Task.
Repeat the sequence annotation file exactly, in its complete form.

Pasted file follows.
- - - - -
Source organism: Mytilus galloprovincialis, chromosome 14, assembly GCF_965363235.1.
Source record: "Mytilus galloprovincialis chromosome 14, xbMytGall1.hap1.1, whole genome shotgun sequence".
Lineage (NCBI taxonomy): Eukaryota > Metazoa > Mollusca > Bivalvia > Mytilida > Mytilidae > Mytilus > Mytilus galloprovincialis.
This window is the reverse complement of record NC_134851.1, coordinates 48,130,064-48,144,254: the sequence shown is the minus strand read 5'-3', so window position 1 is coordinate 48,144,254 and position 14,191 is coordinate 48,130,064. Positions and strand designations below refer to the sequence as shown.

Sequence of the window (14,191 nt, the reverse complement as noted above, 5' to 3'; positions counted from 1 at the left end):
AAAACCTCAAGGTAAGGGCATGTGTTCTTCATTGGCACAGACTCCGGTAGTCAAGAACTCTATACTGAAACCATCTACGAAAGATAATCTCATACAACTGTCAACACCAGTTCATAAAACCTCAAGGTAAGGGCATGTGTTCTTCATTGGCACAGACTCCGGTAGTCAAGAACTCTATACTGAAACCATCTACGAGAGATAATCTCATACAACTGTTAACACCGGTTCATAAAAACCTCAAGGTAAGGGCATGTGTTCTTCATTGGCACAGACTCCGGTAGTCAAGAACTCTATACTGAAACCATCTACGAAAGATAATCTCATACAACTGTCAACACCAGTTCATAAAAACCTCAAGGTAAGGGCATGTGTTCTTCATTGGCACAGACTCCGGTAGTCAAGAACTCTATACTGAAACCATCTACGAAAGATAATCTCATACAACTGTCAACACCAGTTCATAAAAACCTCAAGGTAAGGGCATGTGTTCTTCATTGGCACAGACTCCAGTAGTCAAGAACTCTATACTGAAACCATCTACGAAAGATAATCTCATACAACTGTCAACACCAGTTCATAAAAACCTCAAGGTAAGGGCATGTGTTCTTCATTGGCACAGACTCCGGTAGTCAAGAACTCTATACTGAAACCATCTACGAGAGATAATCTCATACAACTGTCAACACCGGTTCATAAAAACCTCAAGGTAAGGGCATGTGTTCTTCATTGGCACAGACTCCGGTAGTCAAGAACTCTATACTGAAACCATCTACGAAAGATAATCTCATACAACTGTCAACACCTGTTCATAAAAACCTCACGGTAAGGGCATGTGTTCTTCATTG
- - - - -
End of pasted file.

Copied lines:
Source organism: Mytilus galloprovincialis, chromosome 14, assembly GCF_965363235.1.
Source record: "Mytilus galloprovincialis chromosome 14, xbMytGall1.hap1.1, whole genome shotgun sequence".
Lineage (NCBI taxonomy): Eukaryota > Metazoa > Mollusca > Bivalvia > Mytilida > Mytilidae > Mytilus > Mytilus galloprovincialis.
This window is the reverse complement of record NC_134851.1, coordinates 48,130,064-48,144,254: the sequence shown is the minus strand read 5'-3', so window position 1 is coordinate 48,144,254 and position 14,191 is coordinate 48,130,064. Positions and strand designations below refer to the sequence as shown.

Sequence of the window (14,191 nt, the reverse complement as noted above, 5' to 3'; positions counted from 1 at the left end):
AAAACCTCAAGGTAAGGGCATGTGTTCTTCATTGGCACAGACTCCGGTAGTCAAGAACTCTATACTGAAACCATCTACGAAAGATAATCTCATACAACTGTCAACACCAGTTCATAAAACCTCAAGGTAAGGGCATGTGTTCTTCATTGGCACAGACTCCGGTAGTCAAGAACTCTATACTGAAACCATCTACGAGAGATAATCTCATACAACTGTTAACACCGGTTCATAAAAACCTCAAGGTAAGGGCATGTGTTCTTCATTGGCACAGACTCCGGTAGTCAAGAACTCTATACTGAAACCATCTACGAAAGATAATCTCATACAACTGTCAACACCAGTTCATAAAAACCTCAAGGTAAGGGCATGTGTTCTTCATTGGCACAGACTCCGGTAGTCAAGAACTCTATACTGAAACCATCTACGAAAGATAATCTCATACAACTGTCAACACCAGTTCATAAAAACCTCAAGGTAAGGGCATGTGTTCTTCATTGGCACAGACTCCAGTAGTCAAGAACTCTATACTGAAACCATCTACGAAAGATAATCTCATACAACTGTCAACACCAGTTCATAAAAACCTCAAGGTAAGGGCATGTGTTCTTCATTGGCACAGACTCCGGTAGTCAAGAACTCTATACTGAAACCATCTACGAGAGATAATCTCATACAACTGTCAACACCGGTTCATAAAAACCTCAAGGTAAGGGCATGTGTTCTTCATTGGCACAGACTCCGGTAGTCAAGAACTCTATACTGAAACCATCTACGAAAGATAATCTCATACAACTGTCAACACCTGTTCATAAAAACCTCACGGTAAGGGCATGTGTTCTTCATTG